If you have heard of charter schools, you have probably heard an explanation along these lines:
Charter schools are publicly funded, privately operated schools which are open to all public school students who apply.
The order in which those applications are accepted, however, varies from school to school. Some schools accept English Language Learners first, others set geographic preferences. For example, the Success Academies in New York City first accept 20% English Language Learners, then give preference to students within the local school district.
In general, I do not find the use of geographic preferences problematic when the geographic boundaries are large enough to include a diverse community. However, in the city of Atlanta, one charter school has drawn its geographic preferences narrowly, resulting in de facto segregation.
The opened in August of 2001, moving into the closed Slaton Elementary School building. The school's website states that the parents who founded the school "aspired to send their children to an urban public school with a diverse student population." It also states that "ANCS is racially and economically diverse, serving a student population that is representative of the city of Atlanta."
Based on data collected by the State Department of Education, the second claim does not appear to be true.
The school is not economically diverse and its ethnic diversity has fallen year after year. Last year, only 19% of Atlanta Public School's Kindergarteners were white, but 75% of ANCS's kindergarten class was white. Last year, only 13% of the school's students qualified for free and reduced lunch programs while 75% of APS studnets qualified. At the local traditional public school, , 67% of students qualified for free or reduced lunch programs and only 22% of it's kindergarteners were white.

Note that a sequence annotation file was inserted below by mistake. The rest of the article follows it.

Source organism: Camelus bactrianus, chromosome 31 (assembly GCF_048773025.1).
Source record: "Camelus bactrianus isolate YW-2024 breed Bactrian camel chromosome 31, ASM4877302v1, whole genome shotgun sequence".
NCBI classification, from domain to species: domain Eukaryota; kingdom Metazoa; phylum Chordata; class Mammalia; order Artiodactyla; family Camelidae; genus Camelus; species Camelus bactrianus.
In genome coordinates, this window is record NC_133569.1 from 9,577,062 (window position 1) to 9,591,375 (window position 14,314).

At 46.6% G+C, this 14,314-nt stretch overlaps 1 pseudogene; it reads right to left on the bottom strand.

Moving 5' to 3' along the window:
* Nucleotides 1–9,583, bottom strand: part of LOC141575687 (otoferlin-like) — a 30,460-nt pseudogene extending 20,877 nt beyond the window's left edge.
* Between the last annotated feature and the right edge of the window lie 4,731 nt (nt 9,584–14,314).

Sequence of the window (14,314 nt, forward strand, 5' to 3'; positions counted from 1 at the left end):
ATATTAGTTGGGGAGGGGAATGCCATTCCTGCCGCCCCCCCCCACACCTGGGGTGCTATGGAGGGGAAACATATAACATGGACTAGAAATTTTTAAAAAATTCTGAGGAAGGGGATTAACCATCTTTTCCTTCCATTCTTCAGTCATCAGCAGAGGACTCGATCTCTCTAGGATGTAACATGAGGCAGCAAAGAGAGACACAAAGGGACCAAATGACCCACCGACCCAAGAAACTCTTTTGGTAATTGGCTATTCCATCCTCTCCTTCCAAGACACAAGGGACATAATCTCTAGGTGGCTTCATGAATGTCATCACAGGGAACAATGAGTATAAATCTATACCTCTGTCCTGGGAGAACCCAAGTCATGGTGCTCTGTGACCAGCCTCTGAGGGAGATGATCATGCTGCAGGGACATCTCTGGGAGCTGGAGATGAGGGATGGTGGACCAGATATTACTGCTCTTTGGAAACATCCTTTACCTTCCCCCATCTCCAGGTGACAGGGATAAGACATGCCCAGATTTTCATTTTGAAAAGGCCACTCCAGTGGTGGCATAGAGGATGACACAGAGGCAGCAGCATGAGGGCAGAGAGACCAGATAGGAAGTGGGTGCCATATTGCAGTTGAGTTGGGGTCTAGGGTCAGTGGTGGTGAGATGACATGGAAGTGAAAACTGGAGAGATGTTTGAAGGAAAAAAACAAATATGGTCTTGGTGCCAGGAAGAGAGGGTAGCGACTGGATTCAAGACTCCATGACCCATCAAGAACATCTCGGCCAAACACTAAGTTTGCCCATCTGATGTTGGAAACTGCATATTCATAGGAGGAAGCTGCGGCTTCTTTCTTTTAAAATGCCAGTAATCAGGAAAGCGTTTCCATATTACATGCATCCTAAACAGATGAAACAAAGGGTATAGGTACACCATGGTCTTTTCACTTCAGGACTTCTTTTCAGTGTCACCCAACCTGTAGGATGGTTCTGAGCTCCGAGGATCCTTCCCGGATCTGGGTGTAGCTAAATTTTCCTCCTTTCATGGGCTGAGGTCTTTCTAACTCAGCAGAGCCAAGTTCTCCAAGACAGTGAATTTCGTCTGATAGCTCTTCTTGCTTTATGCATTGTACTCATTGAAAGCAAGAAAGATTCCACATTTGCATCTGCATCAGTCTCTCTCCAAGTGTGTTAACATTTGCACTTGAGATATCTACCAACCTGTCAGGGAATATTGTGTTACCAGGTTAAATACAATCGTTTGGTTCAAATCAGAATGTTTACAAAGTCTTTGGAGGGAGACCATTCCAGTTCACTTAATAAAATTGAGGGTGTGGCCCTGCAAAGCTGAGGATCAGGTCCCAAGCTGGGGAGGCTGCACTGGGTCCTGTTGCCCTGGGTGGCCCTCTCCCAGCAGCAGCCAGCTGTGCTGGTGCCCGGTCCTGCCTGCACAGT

ANCS's rate of economic disadvantage is lower than all but two of APS's 107 schools. The rate is lower than Brandon Elementary and Smith Elementary in Buckhead. It is lower than Springdale Park which serves Midtown and Virginia Highland. It is lower than which serves Inman Park, Candler Park, and Lake Claire.
This finding is particularly surprising when you consider that Neighborhood Charter School is located in a very diverse area of the city.
Within a one-mile radius, homes are currently listed on GA MLS ranging in value from $16,900 to $425,000. However, ANCS does not provide equal opportunities for entry to resident's in a radius of the school's campus. Instead, it has drawn its own geographic boundaries, providing preference to the communities east of the school which are more affluent.
Ormewood Park residents drive two miles to reach the school. Mechanicsville and Pittsburgh are closer to the school, but their children do not get a shot at the lottery until all of Ormewood Park's students have been accepted.
In general, I am an unabashed supporter of charter schools and school choice. However, when charter schools draw specific geographic preference lines, including affluent neighborhoods, but excluding equidistant poor communities, they result in de facto segregation. That is unacceptable and regressive.
If ANCS wants to serve the neighborhood, I support that goal, but the "neighborhood" should include all the neighbors, not just those to the east who can afford expensive homes.
I urge the leaders of ANCS to amend the school's charter, expanding its geographic preference boundaries. Without such a change the aspirations of school's founders to send their kids to a public school with a "diverse student population" will not be met.
For more local school analysis and commentary, vist my blog Grading Atlanta.